Retired MU professor develops a brand new brick

Sunday, December 23, 2007 | 5:09 p.m. CST; updated 3:07 a.m. CDT, Friday, July 18, 2008
Henry Liu has developed a brick made solely from fly ash.

COLUMBIA — Out of the group of 25 products Popular Science magazine selected this year as nominees for the 2007 invention awards, many conjure up images of super heroes. There’s the electrified telescoping neuroscrambler (an electrified billy club of sorts) and the powered rope ascender, which looks like it came out of Batman’s utility belt.

Henry Liu’s nomination was for a comparatively simple device — a “green” brick.

This brick, developed by Liu’s Freight Pipeline Co. in Columbia, impressed the judges for several reasons. The brick is made of fly ash, a powdery waste product from coal-fired power plants. The fly ash is mixed with water and compacted. Because it isn’t heated with natural gas, like clay bricks, the fly ash brick factories are predicted by Liu to be zero emissions factories. Liu predicts that lack of heating will reduce the cost of bricks by an estimated 2 cents apiece. And recent tests show that Liu’s brick actually takes in mercury, a pollutant, from the surrounding air.

All the pieces to bring the product to commercial use are falling into place. An MU student has developed plans for the brick factory. Several utilities and a brick company have proposed locations. Venture capitalists are showing interest in investing in Liu’s company or licensing the product.

Testing on the brick is nearing completion, and Liu said his product meets federal safety standards and is set to go.

“Even as it is now, it’s good enough to be used in buildings,” he said.

Liu started his company in 2000 after retiring from MU as a professor of civil engineering. The company originally planned on using Liu’s knowledge of pipeline technology in the commercial world. The brick, he said, was a secondary idea developed during his time at MU, but it took off quickly when he began focusing on how to make the product work.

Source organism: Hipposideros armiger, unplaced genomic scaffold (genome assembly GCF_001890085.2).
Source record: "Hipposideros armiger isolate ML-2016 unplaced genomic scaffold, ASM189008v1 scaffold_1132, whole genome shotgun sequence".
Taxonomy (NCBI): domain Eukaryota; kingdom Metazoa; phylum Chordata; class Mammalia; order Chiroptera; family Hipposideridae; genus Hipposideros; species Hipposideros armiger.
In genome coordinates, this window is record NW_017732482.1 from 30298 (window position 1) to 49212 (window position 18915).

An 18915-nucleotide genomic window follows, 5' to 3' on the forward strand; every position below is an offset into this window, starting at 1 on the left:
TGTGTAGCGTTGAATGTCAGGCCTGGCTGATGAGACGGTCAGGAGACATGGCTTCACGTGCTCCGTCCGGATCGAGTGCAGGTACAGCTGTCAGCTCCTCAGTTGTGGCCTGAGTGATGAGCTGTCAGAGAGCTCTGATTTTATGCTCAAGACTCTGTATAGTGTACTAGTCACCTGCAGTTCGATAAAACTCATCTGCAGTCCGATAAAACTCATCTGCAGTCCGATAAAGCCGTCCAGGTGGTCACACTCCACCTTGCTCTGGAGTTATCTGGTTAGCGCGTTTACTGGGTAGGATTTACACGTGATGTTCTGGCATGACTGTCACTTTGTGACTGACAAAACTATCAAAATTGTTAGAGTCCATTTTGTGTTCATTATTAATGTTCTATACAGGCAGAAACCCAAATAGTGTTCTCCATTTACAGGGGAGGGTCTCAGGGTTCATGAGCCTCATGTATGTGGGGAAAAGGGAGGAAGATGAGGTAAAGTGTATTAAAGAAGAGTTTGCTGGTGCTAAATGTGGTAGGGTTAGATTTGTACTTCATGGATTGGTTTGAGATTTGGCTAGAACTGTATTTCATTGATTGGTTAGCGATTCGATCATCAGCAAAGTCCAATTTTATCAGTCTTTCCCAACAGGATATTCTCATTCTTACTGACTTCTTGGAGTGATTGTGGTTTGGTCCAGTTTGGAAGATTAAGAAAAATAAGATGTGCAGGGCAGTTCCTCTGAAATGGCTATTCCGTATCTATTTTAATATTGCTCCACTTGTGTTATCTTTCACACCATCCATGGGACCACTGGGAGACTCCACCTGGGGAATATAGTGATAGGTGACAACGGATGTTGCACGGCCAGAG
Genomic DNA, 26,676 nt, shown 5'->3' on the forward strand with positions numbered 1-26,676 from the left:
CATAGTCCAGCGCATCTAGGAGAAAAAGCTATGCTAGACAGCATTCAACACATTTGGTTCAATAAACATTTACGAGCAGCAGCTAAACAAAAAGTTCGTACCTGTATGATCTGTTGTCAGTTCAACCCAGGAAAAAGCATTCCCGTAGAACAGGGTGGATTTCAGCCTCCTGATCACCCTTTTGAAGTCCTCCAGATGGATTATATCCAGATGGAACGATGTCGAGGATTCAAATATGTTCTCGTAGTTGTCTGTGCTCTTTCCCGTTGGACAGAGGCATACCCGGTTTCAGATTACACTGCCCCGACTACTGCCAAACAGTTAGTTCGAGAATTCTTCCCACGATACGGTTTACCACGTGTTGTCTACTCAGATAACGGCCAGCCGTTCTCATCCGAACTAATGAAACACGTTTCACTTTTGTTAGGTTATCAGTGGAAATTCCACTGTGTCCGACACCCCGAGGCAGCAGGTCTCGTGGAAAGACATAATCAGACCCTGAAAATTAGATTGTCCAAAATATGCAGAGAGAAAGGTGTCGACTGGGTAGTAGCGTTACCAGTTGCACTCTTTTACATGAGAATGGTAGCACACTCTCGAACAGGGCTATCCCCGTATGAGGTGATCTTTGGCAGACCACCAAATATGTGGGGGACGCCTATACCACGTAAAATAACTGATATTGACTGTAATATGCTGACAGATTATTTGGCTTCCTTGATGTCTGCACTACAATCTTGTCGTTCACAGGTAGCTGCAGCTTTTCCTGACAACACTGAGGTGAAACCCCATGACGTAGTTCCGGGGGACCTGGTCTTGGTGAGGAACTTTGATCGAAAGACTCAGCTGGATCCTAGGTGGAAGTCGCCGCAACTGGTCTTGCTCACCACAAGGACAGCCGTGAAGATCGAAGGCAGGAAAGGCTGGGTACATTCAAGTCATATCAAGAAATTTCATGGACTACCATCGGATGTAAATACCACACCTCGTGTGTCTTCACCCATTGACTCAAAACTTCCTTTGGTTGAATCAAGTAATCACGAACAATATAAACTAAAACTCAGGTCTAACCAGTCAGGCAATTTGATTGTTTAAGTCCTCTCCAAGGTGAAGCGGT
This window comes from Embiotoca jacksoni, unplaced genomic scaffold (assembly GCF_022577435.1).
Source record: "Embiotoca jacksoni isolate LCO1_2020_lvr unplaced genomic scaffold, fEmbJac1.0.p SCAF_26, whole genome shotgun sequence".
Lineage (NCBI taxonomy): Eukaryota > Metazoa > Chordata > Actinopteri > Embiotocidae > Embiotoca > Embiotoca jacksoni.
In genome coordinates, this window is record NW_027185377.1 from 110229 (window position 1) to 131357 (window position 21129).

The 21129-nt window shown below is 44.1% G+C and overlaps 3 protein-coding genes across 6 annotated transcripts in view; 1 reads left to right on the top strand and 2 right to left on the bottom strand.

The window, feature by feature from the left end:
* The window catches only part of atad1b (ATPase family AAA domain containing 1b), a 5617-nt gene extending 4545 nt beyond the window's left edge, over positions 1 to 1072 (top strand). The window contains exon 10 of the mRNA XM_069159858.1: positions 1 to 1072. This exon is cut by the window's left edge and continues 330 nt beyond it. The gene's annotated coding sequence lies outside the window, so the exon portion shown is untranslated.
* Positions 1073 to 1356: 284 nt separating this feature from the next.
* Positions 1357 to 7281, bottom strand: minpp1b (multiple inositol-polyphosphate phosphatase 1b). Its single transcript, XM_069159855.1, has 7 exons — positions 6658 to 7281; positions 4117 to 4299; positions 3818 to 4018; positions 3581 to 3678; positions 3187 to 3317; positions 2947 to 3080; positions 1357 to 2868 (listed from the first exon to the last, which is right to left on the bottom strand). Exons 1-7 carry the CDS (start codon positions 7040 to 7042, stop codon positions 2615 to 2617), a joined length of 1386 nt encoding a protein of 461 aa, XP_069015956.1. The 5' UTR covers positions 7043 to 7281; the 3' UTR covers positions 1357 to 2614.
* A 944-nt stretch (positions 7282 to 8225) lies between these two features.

Liu said his company has always focused on energy, though the focus has shifted in some ways away from his idea to transport coal in fluidized pipelines. He said the criteria for the energy technology his company has strived to develop has always been the same — the technology must save energy, benefit the environment and be cost-effective.

Nick Peckham, a Columbia architect and president of the Heartland Chapter of the U.S. Green Building council, is on the advisory board of Liu’s company. He said the brick is not necessarily revolutionary in itself but for the way it makes use of waste. According to the American Coal Ash Association, 71.1 tons of coal ash were created in 2005 and less than half of that was reused.

“The brick is more evolutionary than revolutionary,” he said. “Using the fly ash from coal-burning plants is a step in the direction of creating public awareness of a problem in a non-confrontational way.”

Greg Borchelt, vice president of engineering and research for the Brick Industry Association, said the clay brick industry isn’t worried.